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frontal view
histaminergic cells

RESEARCH Axel Schmid


Visual systems

Our main goal is to study the structure and function of the spider visual system and its role in visually guided behavior.

After having examined the optics, the fine structure, the spectral sensitivity, and the neuroanatomy of the visual systems (FG Barth in cooperation with KS Babu, E Eguchi, M Land, N Strausfeld, and students) we mapped immunocytochemically the distribution of different neurotransmitters in the visual neuropils. Moreover we could fully reconstruct some neuronal subsets connecting visual input areas to motor output areas (Matthis Duncker, Christine Becherer). The main present concern is to learn about the behavioral importance of visual information in a nocturnal spider with a highly developed visual system, which consists of two subsets of eyes serving different visual tasks.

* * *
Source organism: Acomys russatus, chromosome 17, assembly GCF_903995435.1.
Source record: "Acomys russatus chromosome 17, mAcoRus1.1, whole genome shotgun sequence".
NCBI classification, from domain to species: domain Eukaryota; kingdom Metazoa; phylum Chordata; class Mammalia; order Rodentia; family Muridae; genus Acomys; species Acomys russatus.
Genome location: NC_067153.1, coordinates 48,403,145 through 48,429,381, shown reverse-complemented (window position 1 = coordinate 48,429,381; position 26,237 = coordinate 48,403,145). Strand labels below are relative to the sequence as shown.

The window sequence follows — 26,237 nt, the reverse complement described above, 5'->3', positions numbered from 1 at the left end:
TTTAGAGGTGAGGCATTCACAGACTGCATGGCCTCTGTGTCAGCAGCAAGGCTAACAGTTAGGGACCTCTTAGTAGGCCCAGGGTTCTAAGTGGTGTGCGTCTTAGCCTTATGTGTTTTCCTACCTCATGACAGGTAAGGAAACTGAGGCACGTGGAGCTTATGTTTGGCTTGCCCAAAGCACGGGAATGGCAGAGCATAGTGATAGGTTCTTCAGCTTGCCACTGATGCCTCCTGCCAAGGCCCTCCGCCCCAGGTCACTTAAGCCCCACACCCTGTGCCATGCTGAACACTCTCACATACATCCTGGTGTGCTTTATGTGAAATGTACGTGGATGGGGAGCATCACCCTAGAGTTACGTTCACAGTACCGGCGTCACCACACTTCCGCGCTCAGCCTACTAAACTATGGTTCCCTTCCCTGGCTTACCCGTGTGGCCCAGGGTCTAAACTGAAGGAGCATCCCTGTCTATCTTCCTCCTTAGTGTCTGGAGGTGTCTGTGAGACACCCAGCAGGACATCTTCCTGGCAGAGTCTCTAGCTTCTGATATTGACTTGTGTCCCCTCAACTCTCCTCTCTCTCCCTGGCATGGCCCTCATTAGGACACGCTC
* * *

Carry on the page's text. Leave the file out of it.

We also study how the visual system changes during ontogeny from a Drosophila- sized spiderling to an adult animal with a leg span of at least 10cm, that is after an increase in size of about 60-fold and a significant change in life style (Christine Becherer, Nina Thill).

The visual discrimination capabilities are also analyzed in behavioral tests. Twofold simultaneous choice experiments demonstrated that the principal eyes serve a target-discrimination mechanism, whereas the secondary eyes (apart from other possible functions) serve a simple target detection mechanism (Nina Thill, Kristina Kosenburger). Like in jumping spiders, the retinae of the principal eyes can be moved. We record the activity of the eye muscles in tethered walking spiders (Florian Kaps). Single- and dual-channel telemetry is used to monitor the eye muscle activity in freely walking animals (Christine Trischler, Daniela Neuhofer, Eva Orlando). Neuroanatomical methods together with 3D-reconstructions were used to unravel the innervation of the eye muscles (Klaus Schicker).

Department für Neurobiologie
Universität Wien

Althanstrasse 14
A-1090 Wien
T: +43 1 4277 56501
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